From Boring Bar Soap to “Cool Foam”
With funding from the USAID Global Development Lab’s Development Innovation Ventures program, our team of researchers from Innovations for Poverty Action partnered with engineers from Catapult Design to invent an innovative, appealing, and practical new handwashing station in Kenya. Using a human-centered design process, we started by holding focus groups and tinkering around with available handwashing products — buckets, pitchers, and tanks with taps — trying to locate features that would create value for a handwashing product. We watched people wash their hands using different types of handwashing stations and soap, interviewed them about their experiences, and engaged them in games and activities to reveal preferences that they might not have thought to explain.
We then brainstormed a large number of new concepts for handwashing products. We focused on water-frugal devices and soapy foam dispensers rather than regular soap or soapy water. We invited households to test out our models, lining up multiple options of water and soap dispensers side by side so we could see how users interacted with them and hear their opinions.
After several months of this exploratory and iterative design phase, we honed in on several key user design preferences: soap security, affordability, and adaptability. Ultimately we developed what is now branded as the Povu Poa, or “cool foam” in Swahili. The product comes in a pipe model, which can be hung from a tree or nail in a wall and is very portable. There is also a bucket model, which captures the runoff and has a larger capacity but is more cumbersome to move around. Both models incorporate a water-frugal swing tap that allows only a small amount of water to flow and a foaming soap dispenser. The dispenser transforms 5 grams of powdered soap and 250 milliliters of water into 100 handwashes, and both systems can be locked into place to reduce theft.
Importantly, the Povu Poa reduces the everyday cost of handwashing by more than half compared to conventional systems because of its exceptional soap and water efficiency. In Kenya, the cost of soap and water is only $0.10 per 100 handwashes using widely available powdered laundry detergent to make the foam. The Povu Poa is also adaptable to institutional settings; for example, the pipe model can be connected to large tanks for higher water storage capacity.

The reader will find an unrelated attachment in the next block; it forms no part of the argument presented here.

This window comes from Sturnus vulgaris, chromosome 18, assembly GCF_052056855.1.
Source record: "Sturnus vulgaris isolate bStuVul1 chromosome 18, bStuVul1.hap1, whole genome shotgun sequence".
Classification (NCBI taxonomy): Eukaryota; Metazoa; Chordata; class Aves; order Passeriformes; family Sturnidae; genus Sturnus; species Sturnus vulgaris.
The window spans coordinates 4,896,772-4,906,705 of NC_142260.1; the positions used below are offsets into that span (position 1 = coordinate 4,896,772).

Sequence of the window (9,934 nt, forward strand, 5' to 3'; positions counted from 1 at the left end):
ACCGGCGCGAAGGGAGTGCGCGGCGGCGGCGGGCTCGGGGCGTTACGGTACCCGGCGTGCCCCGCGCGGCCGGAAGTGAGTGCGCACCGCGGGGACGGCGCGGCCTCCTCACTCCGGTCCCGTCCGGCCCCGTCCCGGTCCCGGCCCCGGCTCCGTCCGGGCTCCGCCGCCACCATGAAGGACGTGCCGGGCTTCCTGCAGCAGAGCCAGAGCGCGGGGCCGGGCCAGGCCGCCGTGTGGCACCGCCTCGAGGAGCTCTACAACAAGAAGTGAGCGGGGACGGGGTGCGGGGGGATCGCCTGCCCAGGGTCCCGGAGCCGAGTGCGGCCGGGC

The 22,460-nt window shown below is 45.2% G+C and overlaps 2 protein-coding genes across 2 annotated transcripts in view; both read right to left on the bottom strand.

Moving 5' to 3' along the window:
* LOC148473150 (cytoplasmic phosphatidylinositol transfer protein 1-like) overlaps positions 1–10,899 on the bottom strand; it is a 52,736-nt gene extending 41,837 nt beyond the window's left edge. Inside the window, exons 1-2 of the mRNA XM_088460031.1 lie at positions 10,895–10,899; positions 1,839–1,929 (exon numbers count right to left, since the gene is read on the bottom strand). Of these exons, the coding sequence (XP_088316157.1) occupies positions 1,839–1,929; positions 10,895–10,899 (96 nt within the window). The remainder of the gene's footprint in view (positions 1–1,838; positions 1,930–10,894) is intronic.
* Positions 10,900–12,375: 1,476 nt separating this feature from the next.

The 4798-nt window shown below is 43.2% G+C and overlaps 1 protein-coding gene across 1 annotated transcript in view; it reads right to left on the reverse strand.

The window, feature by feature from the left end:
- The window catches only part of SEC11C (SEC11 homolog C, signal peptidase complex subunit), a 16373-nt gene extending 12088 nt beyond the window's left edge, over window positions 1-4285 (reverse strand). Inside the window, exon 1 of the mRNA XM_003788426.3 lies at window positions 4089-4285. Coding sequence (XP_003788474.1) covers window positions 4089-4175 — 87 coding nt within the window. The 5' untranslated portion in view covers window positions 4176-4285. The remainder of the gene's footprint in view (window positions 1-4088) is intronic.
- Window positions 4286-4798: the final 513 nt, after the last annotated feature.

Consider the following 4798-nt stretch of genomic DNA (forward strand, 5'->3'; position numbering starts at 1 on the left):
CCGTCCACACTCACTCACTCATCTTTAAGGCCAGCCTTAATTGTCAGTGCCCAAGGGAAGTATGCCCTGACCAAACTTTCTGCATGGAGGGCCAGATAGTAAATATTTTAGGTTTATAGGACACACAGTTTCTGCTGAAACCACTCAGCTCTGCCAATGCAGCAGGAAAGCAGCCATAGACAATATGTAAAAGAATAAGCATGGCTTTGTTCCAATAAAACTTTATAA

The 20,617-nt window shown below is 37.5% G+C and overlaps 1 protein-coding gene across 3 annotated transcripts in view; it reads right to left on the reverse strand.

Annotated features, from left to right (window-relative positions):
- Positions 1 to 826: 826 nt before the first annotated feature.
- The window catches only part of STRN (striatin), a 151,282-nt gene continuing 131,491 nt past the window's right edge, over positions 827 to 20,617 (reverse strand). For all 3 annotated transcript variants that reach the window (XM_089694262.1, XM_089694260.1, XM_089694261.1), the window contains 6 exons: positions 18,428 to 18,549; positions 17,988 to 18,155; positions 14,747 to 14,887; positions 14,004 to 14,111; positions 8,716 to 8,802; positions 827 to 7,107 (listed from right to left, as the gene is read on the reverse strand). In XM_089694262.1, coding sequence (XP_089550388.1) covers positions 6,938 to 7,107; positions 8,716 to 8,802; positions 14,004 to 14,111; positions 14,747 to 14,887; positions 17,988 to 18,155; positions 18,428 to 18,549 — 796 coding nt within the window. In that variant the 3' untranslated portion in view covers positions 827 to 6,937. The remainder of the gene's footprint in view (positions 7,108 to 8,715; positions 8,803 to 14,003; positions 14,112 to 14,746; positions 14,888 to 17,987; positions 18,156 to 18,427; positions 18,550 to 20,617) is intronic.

Prospects for Scale-Up
To understand the price that Kenyan households are willing and able to pay for the Povu Poa, we marketed and offered the products for sale to 200 households at varying price points. We also contracted a local Kenyan firm to create a logo and messaging for marketing the Povu Poa. We found that 78 percent of households bought the product at a price of $4, while approximately one-third (35 percent) bought it at $8. When offered side-by-side, the bucket model was more popular than the pipe, perhaps because it has a more familiar appearance or because it has a larger capacity.
Interestingly, among consumers who were only offered the pipe model, sales were almost identical to the bucket model and there is evidence that suggests some consumers would purchase the soap foamer alone. Even though the current estimated price point of a mass-produced Povu Poa is slightly higher at $12, we were very encouraged to see this real demand for a convenient and efficient handwashing system in Kenya. Notably, the Povu Poa could pay for itself with soap and water savings in 2.5 years for a family of five.
Currently, the Povu Poa is being field tested in 30 schools and health clinics in peri-urban Kenya to see if the product can increase handwashing rates among students, teachers, doctors, and nurses. We will use these longer-term evaluations to refine the product design and continue mass production discussions with plastic manufacturers in Africa.
“Foam is exciting,” said one head teacher, capturing a typical user reaction to the Povu Poa system. “It won’t be wasted.”